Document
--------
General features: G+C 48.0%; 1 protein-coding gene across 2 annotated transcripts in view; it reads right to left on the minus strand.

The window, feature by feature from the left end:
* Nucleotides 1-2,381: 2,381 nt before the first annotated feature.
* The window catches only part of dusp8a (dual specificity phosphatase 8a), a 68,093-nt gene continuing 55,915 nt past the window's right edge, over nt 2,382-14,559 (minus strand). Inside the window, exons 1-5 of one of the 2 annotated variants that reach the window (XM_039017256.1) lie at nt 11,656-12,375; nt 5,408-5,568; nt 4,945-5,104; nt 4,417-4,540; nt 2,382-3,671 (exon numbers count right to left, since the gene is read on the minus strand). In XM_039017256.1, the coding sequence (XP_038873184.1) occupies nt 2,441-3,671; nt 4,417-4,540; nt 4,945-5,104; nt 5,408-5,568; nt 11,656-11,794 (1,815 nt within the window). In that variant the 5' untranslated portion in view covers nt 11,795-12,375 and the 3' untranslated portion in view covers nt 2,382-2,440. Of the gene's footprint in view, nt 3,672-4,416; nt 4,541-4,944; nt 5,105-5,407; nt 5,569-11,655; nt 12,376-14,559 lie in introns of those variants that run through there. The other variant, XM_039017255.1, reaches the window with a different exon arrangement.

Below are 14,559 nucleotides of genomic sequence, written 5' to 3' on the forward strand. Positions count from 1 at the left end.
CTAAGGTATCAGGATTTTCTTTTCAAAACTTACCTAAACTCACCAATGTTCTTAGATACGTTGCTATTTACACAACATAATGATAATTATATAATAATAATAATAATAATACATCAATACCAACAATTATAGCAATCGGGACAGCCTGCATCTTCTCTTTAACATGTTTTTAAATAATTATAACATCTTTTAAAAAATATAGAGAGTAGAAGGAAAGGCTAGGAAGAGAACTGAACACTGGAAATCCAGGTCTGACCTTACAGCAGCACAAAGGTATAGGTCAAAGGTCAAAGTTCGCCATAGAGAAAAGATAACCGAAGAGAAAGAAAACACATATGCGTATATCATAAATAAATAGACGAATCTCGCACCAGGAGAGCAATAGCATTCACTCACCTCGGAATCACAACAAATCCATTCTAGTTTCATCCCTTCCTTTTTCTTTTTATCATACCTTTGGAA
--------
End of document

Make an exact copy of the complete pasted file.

General features: G+C 48.0%; 1 protein-coding gene across 2 annotated transcripts in view; it reads right to left on the minus strand.

The window, feature by feature from the left end:
* Nucleotides 1-2,381: 2,381 nt before the first annotated feature.
* The window catches only part of dusp8a (dual specificity phosphatase 8a), a 68,093-nt gene continuing 55,915 nt past the window's right edge, over nt 2,382-14,559 (minus strand). Inside the window, exons 1-5 of one of the 2 annotated variants that reach the window (XM_039017256.1) lie at nt 11,656-12,375; nt 5,408-5,568; nt 4,945-5,104; nt 4,417-4,540; nt 2,382-3,671 (exon numbers count right to left, since the gene is read on the minus strand). In XM_039017256.1, the coding sequence (XP_038873184.1) occupies nt 2,441-3,671; nt 4,417-4,540; nt 4,945-5,104; nt 5,408-5,568; nt 11,656-11,794 (1,815 nt within the window). In that variant the 5' untranslated portion in view covers nt 11,795-12,375 and the 3' untranslated portion in view covers nt 2,382-2,440. Of the gene's footprint in view, nt 3,672-4,416; nt 4,541-4,944; nt 5,105-5,407; nt 5,569-11,655; nt 12,376-14,559 lie in introns of those variants that run through there. The other variant, XM_039017255.1, reaches the window with a different exon arrangement.

Below are 14,559 nucleotides of genomic sequence, written 5' to 3' on the forward strand. Positions count from 1 at the left end.
CTAAGGTATCAGGATTTTCTTTTCAAAACTTACCTAAACTCACCAATGTTCTTAGATACGTTGCTATTTACACAACATAATGATAATTATATAATAATAATAATAATAATACATCAATACCAACAATTATAGCAATCGGGACAGCCTGCATCTTCTCTTTAACATGTTTTTAAATAATTATAACATCTTTTAAAAAATATAGAGAGTAGAAGGAAAGGCTAGGAAGAGAACTGAACACTGGAAATCCAGGTCTGACCTTACAGCAGCACAAAGGTATAGGTCAAAGGTCAAAGTTCGCCATAGAGAAAAGATAACCGAAGAGAAAGAAAACACATATGCGTATATCATAAATAAATAGACGAATCTCGCACCAGGAGAGCAATAGCATTCACTCACCTCGGAATCACAACAAATCCATTCTAGTTTCATCCCTTCCTTTTTCTTTTTATCATACCTTTGGAA